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SALING INTO THE WIND
This was the first home Premiership game since our inevitable relegation was confirmed and the weather forecast was awful with the arrival of Storm Dennis so I did wonder what sort of attendance and what sort of atmosphere we would find at Allianz Park. Well it was very wet and windy but there was a surprisingly good crowd who, despite the elements, were in good voice. Another pleasant surprise was the appearance of Wayne Barnes with the whistle – a rare guest to Barnet and so much the better because of that. In fact it was a pretty strong refereeing team all round with 2 other referees, Tom Foley & Hamish Smales, running the lines. Advance apologies for any reporting inaccuracies – I was having to make notes under a very wet groundsheet which was keeping my legs dry but the pages got increasingly soggy and illegible as the game went on.
LIFE AFTER DEATH?
The Afterlife begins on Sunday. AD. After Demotion. Saracens now play the first of 14 dead rubbers away at Quins. Welcome to the official trial of “ring-fencing the Premiership”. Who’d be Mark McCall. How on earth do you pick a team for this? How do you motivate the players? Can we really expect these guys to put their bodies and careers on the line for something which doesn’t matter? At least not to Saracens. We could win this 100-0 and it would count for nothing.
SARRIES EDGE A RACING REVIVAL
As I drove to the game, avoiding major road-works, I drove past Richmond Park. I first saw Sarries play there against London Scottish, I think in 1998. We spectators stood on the touchline, separated from the pitch by a rope barrier that gave the touch-judges barely sufficient space in which to run the line. Kyran Bracken was why we were there; he had been a year ahead of my son at school. The opportunity to see Michael Lynagh, Tim Horan and Francois Pienaar also in the same team, was not to be missed. Sarries lost, 24-7, but on that day my support for Sarries was ignited.
KEEPING THE DREAM ALIVE
It’s funny how fate has a habit of throwing teams together – teams that then seem almost inextricably linked in each other’s history. In a way that is true of racing 92 and Saracens.
THE THIN RED LINE
I could not help comparing the match to the trip to Limerick. Both fairly big Celtic towns with evidence all around of hard times, but with a town centre providing a modicum of new development. Both providing slate grey skies with the promise of wind and rain. The difference was in the home supporters; Munster up for it and the talk in the town all about the upcoming game, Swansea seemingly indifferent to it, more interested with taking cash off the visitors from London. We walked to the stadium, a mistake as it was raining and not even any decent pubs to make a detour in. The Ospreys supporters bar was welcoming and warm and at last there was talk of the game. The thought was that we hadn’t quite brought a strong enough side. Even if that side had got a losing bonus point at Munster and Ospreys were frankly rubbish, Saracens really needed a bonus point win.The weather looked grim; plenty of dropped passes seemed to be likely and in fact proved to occur.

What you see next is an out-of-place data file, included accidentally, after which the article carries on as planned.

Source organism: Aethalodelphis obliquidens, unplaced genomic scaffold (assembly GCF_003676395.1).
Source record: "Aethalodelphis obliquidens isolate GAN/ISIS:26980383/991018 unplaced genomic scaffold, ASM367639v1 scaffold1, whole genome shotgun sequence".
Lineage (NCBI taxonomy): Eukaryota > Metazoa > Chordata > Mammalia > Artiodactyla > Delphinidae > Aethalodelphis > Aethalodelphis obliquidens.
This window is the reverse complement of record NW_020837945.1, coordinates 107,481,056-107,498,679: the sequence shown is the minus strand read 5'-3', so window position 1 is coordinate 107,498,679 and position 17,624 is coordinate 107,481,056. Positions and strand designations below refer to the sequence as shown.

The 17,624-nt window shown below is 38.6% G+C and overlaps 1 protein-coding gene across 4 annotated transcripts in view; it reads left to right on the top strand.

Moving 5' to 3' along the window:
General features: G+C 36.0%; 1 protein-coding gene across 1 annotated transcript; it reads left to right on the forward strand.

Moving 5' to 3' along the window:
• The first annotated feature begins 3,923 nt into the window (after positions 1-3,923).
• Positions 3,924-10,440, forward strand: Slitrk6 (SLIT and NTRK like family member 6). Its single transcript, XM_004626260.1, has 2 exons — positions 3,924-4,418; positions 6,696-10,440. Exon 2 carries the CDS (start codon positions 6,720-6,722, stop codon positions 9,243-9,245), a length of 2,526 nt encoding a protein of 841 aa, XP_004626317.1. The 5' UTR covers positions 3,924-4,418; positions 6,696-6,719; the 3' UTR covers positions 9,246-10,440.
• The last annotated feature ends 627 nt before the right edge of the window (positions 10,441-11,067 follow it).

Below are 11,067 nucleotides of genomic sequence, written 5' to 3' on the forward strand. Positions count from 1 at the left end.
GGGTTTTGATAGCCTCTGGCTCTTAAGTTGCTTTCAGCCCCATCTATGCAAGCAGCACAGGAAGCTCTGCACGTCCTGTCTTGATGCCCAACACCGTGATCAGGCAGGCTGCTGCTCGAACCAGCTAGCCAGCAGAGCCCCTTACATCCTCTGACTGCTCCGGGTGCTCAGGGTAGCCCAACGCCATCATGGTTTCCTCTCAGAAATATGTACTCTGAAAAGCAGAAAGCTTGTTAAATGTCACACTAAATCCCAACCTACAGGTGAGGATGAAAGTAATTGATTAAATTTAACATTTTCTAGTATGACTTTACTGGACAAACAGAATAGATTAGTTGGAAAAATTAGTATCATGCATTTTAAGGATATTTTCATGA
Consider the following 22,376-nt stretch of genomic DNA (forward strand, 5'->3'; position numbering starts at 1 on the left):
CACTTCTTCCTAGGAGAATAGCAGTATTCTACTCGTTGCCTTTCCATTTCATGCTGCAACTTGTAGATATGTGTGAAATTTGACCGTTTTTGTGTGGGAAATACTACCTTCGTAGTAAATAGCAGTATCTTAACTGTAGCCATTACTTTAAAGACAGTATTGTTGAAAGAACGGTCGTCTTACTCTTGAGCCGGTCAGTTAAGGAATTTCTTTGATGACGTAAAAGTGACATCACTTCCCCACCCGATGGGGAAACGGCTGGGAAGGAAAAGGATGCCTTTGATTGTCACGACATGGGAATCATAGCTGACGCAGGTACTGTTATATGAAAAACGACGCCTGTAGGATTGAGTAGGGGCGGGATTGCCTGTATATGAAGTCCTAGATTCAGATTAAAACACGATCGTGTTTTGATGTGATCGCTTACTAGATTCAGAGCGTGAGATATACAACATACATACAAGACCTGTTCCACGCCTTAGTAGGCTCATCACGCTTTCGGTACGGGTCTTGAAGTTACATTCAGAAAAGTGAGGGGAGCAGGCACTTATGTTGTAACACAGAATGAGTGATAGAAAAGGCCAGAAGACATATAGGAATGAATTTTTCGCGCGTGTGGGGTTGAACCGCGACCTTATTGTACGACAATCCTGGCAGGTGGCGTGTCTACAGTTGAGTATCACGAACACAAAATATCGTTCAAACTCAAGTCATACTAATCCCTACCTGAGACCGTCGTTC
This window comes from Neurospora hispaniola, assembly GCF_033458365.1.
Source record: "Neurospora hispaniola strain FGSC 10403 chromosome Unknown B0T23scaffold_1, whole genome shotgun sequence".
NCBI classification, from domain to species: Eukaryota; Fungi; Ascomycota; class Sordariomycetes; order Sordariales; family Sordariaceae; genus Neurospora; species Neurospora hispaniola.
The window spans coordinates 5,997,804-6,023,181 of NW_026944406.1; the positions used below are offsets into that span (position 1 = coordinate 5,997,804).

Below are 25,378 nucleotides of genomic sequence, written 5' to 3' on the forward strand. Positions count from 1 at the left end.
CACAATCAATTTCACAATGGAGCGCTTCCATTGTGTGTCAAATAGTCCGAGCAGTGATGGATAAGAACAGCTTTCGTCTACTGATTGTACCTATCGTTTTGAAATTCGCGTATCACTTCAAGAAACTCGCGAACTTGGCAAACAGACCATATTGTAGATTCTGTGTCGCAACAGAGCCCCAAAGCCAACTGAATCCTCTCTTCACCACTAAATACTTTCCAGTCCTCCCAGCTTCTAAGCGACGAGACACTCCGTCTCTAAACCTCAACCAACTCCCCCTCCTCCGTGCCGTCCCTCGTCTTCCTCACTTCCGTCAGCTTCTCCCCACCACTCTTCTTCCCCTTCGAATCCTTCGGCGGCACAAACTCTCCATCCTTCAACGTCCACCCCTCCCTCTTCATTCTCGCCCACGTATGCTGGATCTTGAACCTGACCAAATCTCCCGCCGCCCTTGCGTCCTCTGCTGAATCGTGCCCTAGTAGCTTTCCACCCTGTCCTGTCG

CAN SARRIES CLIP OSPREYS' WINGS?
The Premiership takes a backseat for a couple of weeks as the final 2 rounds of European competition take centre stage. Sarries are still very much alive in this competition and as has been said previously by Brad Barritt, if we make the knock-out stage it is all to play for!
TRYING TIME FOR WORCESTER
Today was the first game of a new year, a new decade, a new era – A.N. = After Nigel. The sun shone on this brave new world; for once the Allianz Park breeze was quiet and a sell-out crowd gathered to enjoy the game. A late change saw Sean Maitland drop out with injury to be replaced by Rotimi Segun on the wing. Visitors Worcester Warriors had made 6 changes to their side but were notably without fly-half Duncan Weir who has been a thorn in Saracens’ side in previous encounters between the 2 teams. South African GJ Van Velze made his first start at No.8
NIGEL WRAY, AN APPRECIATION
On Thursday 2nd January, Nigel Wray announced he was standing down as Chairman of Saracens. He said in his statement: “As we enter a new year, a new decade, it is time for the Club to make a fresh start. I am not getting any younger and feel this is the right moment for me to stand down as Chairman and just enjoy being a fan of this incredible rugby club. I will always be committed to the wonderful Saracens family. The Wray family will continue to provide the required financial support to the Club, and I will remain actively engaged in the work of the Saracens Sport Foundation and Saracens High School, as part of the Club’s ongoing commitment to our community in north London.”
Chiefs do their thing - sarries don't
This was a game with more sub-plots than a struggling TV soap opera desperate to earn Christmas ratings. Every journalist had their own strap-line, of which my favourite was to bill the game as ‘Sinned Against v Sinners’.
THE EMPIRE STRIKES BACK
The completely unavoidable Salary shenanigans have added a layer of spite to this fixture. On one side, the understandable reaction of what might have been could not help but sour the fine set of silver medals amassed, making a clear panto villain in the uninvited Nigel Wray. And on the other, Tony Rowes inability to accept the rules he was ever so keen to sign up to just a few years ago, and Rob Baxters Sarries induced blind spot provide a rather simple rebuttal.